ISSN 2330-717X

Serbia Bans Gay Pride Amid Security Concerns

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By Bojana Barlovac

For the second year in a row, the Serbian government has caved in to the extremists’ demands and banned Belgrade’s Pride Parade citing security reasons.

Serbia’s Interior Ministry has decided to ban all gatherings scheduled for Saturday, October 6, including the annual gay pride parade over concerns of violent clashes.

“Conflicts and victims are the last thing Serbia needs at the moment. All conditions to ban public meetings scheduled for October 6 are in place, including the rally which is part of the so-called Pride Parade, as well as all rallies against the parade,” said Ivica Dacic, the Serbian Prime Minister and Minister of Interior.

Serbia
Serbia

Goran Miletic, programme director of the Civil Rights Defenders and one of the organizers of the parade said they had received an explanation from the police citing safety concerns for the ban.

“If last year [the decision to ban the pride] represented the capitulation of the state, today it shows an open coalition [of the state] with hooligans because the authorities have fully adopted the arguments of the extremist organizations, as well as their demands,” Miletic said.

Last year’s parade was cancelled by the authorities following the threats by the far right that they will cause mayhem on the streets.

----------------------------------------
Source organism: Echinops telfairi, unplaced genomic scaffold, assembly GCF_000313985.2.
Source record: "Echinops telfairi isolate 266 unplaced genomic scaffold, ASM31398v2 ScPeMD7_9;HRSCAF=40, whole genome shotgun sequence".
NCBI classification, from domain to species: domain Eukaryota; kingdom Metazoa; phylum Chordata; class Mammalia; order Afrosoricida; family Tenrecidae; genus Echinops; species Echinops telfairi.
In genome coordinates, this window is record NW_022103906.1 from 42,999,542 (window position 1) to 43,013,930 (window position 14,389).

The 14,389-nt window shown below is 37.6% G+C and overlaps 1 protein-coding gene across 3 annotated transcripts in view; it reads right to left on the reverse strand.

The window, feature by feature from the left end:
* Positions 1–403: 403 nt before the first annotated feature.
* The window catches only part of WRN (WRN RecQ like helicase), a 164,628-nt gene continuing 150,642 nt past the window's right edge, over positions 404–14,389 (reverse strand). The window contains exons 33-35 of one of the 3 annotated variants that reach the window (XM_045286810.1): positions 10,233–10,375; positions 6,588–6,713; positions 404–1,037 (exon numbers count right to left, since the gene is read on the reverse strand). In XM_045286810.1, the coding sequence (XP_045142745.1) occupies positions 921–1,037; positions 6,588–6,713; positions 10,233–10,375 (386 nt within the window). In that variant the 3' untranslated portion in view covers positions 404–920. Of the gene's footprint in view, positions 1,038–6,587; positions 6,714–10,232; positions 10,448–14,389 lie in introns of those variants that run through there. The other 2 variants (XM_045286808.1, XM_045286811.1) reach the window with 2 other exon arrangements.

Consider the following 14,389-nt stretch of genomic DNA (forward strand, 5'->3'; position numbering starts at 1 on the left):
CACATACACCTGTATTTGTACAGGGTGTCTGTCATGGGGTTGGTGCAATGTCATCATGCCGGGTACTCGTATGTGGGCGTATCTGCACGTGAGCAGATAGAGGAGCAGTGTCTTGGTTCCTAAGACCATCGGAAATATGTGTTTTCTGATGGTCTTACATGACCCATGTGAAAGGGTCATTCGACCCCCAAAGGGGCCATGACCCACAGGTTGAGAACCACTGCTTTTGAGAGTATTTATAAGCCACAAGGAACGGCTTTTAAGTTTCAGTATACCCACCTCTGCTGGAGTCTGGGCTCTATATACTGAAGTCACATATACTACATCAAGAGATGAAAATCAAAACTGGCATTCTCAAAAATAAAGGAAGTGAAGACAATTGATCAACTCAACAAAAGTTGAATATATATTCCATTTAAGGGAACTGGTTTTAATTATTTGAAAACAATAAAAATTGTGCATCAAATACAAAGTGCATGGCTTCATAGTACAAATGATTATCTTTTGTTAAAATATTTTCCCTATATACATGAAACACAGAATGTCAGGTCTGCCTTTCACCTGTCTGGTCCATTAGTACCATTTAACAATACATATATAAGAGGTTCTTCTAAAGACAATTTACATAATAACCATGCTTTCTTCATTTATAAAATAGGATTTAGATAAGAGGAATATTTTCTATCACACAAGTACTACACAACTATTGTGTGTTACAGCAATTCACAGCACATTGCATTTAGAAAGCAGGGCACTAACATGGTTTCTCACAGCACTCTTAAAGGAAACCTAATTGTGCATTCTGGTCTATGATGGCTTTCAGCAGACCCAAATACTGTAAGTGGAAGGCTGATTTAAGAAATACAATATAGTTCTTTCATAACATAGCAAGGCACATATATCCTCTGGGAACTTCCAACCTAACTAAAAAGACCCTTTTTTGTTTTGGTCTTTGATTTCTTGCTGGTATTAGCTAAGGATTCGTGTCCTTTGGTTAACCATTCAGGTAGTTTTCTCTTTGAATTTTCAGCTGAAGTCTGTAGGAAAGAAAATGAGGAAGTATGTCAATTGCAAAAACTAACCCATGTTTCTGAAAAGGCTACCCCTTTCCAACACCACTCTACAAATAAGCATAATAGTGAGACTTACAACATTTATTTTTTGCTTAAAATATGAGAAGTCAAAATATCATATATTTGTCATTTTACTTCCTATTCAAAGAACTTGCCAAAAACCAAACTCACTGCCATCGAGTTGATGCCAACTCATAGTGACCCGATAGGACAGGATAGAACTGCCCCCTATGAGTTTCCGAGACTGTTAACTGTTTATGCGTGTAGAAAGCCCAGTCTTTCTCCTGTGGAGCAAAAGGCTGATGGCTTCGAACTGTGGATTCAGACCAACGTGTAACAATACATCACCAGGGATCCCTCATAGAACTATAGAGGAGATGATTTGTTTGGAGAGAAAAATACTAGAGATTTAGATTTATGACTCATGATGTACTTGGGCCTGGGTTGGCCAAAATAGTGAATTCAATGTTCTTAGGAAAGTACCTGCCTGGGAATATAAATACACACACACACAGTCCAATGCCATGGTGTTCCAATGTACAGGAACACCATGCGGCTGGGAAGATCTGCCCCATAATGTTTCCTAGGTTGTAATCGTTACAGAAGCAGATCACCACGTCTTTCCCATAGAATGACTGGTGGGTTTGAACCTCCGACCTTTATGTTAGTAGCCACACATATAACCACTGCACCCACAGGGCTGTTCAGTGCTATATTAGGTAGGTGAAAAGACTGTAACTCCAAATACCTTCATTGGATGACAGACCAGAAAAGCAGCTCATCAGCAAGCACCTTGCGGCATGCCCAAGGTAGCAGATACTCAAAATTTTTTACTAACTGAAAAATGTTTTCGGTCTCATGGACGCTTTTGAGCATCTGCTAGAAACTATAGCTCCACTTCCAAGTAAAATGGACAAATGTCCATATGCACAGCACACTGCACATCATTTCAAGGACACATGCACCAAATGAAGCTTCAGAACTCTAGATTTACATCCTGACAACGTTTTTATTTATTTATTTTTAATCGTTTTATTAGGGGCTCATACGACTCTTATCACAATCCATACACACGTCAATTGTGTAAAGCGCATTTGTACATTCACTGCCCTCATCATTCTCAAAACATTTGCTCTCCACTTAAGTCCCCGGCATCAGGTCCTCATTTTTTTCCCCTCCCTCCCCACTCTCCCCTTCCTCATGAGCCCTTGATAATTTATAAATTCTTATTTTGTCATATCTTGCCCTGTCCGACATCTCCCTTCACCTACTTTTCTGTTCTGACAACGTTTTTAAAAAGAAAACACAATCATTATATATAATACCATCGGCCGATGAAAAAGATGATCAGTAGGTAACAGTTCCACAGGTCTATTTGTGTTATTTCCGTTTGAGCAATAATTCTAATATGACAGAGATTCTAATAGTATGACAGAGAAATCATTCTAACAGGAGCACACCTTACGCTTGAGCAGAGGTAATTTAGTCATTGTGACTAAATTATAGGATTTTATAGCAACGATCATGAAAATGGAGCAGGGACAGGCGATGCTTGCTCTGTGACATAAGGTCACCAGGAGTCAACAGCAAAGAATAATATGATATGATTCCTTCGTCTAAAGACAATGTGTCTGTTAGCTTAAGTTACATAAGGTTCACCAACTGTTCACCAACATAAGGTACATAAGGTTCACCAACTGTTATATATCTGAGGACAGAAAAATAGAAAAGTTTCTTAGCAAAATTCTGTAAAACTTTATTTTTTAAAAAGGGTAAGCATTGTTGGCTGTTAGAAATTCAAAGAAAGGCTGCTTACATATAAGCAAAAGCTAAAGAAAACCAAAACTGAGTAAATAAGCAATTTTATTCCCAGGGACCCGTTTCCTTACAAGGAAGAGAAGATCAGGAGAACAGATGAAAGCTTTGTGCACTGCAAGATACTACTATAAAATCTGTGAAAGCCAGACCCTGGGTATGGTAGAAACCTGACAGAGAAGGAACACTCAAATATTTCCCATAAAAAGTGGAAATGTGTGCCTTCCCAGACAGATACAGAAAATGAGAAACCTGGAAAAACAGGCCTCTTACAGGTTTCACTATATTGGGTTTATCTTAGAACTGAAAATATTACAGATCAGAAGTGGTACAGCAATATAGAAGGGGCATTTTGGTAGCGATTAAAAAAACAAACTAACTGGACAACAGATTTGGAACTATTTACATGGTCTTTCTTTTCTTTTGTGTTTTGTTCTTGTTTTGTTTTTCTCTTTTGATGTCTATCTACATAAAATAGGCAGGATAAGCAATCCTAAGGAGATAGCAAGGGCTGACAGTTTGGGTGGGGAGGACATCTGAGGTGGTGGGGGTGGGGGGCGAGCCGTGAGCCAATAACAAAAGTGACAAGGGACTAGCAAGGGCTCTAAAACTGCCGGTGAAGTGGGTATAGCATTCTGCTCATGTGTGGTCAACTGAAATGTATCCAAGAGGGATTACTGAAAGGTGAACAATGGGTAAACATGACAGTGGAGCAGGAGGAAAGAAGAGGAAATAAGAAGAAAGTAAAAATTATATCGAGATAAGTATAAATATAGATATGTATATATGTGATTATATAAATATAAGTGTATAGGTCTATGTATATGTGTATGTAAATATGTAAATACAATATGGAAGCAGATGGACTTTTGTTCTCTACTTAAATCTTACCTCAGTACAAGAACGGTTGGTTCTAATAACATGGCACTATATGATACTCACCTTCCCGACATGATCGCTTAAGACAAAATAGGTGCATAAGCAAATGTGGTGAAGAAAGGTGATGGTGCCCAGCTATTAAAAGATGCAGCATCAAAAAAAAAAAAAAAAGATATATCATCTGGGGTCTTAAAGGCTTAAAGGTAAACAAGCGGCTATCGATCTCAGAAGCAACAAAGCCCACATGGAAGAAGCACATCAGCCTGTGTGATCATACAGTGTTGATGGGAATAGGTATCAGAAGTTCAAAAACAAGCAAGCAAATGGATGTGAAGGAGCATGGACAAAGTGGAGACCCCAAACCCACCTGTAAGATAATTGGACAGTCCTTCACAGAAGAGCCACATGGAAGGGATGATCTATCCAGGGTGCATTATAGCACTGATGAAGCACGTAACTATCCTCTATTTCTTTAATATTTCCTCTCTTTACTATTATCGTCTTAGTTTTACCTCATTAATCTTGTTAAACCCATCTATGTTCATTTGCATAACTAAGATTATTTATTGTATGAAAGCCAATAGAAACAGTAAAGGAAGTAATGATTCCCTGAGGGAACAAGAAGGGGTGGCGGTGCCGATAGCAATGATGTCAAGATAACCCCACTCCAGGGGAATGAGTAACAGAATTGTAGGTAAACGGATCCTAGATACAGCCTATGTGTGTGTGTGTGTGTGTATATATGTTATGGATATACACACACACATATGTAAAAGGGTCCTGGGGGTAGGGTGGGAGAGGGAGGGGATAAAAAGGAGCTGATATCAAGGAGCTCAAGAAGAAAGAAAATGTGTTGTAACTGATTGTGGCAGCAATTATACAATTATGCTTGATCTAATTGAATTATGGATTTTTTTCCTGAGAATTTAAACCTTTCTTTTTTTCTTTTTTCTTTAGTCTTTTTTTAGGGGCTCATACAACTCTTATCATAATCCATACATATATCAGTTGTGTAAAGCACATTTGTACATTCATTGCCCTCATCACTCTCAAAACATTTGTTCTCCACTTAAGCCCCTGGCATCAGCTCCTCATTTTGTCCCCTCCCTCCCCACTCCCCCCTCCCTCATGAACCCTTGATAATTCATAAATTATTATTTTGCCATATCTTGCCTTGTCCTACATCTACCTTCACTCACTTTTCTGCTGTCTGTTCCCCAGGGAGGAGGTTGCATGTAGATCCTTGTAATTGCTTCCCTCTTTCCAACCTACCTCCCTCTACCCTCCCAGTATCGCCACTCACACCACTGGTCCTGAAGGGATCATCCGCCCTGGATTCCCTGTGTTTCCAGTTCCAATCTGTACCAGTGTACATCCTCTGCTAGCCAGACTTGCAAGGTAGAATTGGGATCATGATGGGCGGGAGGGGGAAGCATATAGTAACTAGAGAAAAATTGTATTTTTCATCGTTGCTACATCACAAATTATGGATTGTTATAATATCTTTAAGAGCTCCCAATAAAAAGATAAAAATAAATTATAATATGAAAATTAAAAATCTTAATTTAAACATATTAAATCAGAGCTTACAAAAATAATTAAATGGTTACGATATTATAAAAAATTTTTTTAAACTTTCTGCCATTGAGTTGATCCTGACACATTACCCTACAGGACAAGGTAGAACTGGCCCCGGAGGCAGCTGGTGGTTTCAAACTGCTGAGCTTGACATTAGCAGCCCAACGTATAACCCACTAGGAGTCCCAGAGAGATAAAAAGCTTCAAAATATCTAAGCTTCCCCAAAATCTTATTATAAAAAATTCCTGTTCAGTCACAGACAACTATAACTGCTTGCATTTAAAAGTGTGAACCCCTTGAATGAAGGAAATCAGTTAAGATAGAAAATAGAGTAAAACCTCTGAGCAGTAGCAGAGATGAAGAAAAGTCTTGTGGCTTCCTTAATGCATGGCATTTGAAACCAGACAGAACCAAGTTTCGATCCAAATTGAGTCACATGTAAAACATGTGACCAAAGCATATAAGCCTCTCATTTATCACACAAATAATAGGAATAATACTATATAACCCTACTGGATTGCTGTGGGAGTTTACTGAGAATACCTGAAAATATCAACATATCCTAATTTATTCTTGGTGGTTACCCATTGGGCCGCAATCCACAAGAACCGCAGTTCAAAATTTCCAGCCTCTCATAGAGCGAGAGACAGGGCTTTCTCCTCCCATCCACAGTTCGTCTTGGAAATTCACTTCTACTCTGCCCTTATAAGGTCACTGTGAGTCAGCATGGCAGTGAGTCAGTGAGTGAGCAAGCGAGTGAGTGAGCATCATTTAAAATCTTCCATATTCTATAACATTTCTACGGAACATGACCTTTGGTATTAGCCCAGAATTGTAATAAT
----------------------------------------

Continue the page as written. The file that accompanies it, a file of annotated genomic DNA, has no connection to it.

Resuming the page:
The 2010 Pride went ahead, but several thousand youngsters, including football fans and members of ultra-rightist organizations, threw stones and explosives at the police, injuring police officers and setting buildings and vehicles on fire.

The fate of 2012 march was uncertain till today given the various threats and lack of support from authorities.

Earlier today, Patriarch Irinej, the Head of Serbian Orthodox Christian Church, urged the authorities to ban the parade, and a controversial exhibition, deemed to be insulting to Christians as it depicts Jesus as a transvestite.

“The parade casts a heavy moral shadow on our city, our Christian tradition that lasts for centuries, the dignity of our family as a building block of the mankind“, the patriarch noted.

The exhibition, dubbed “Ecce Homo”, by Swedish artist Elisabeth Ohlson Vallin, and the gay parade were planned as part of the week-long Belgrade Pride which kicked off on Sunday night.

Several political parties including United Serbia, New Serbia and far right Dveri have also called the authorities to ban the march.

In September, posters showing thugs beating a guy underneath a crossed-out LGBT flag and the threatening tag line “See you in October”, appeared throughout Belgrade, as well as graffiti reading “Stop Gay Pride”.

Previously, Dacic said that the parade would be banned if security services found the risk of violence associated with it was too high.

Balkan Insight

Balkan Insight

The Balkan Insight (fornerkt the Balkin Investigative Reporting Network, BIRN) is a close group of editors and trainers that enables journalists in the region to produce in-depth analytical and investigative journalism on complex political, economic and social themes. BIRN emerged from the Balkan programme of the Institute for War & Peace Reporting, IWPR, in 2005. The original IWPR Balkans team was mandated to localise that programme and make it sustainable, in light of changing realities in the region and the maturity of the IWPR intervention. Since then, its work in publishing, media training and public debate activities has become synonymous with quality, reliability and impartiality. A fully-independent and local network, it is now developing as an efficient and self-sustainable regional institution to enhance the capacity for journalism that pushes for public debate on European-oriented political and economic reform.

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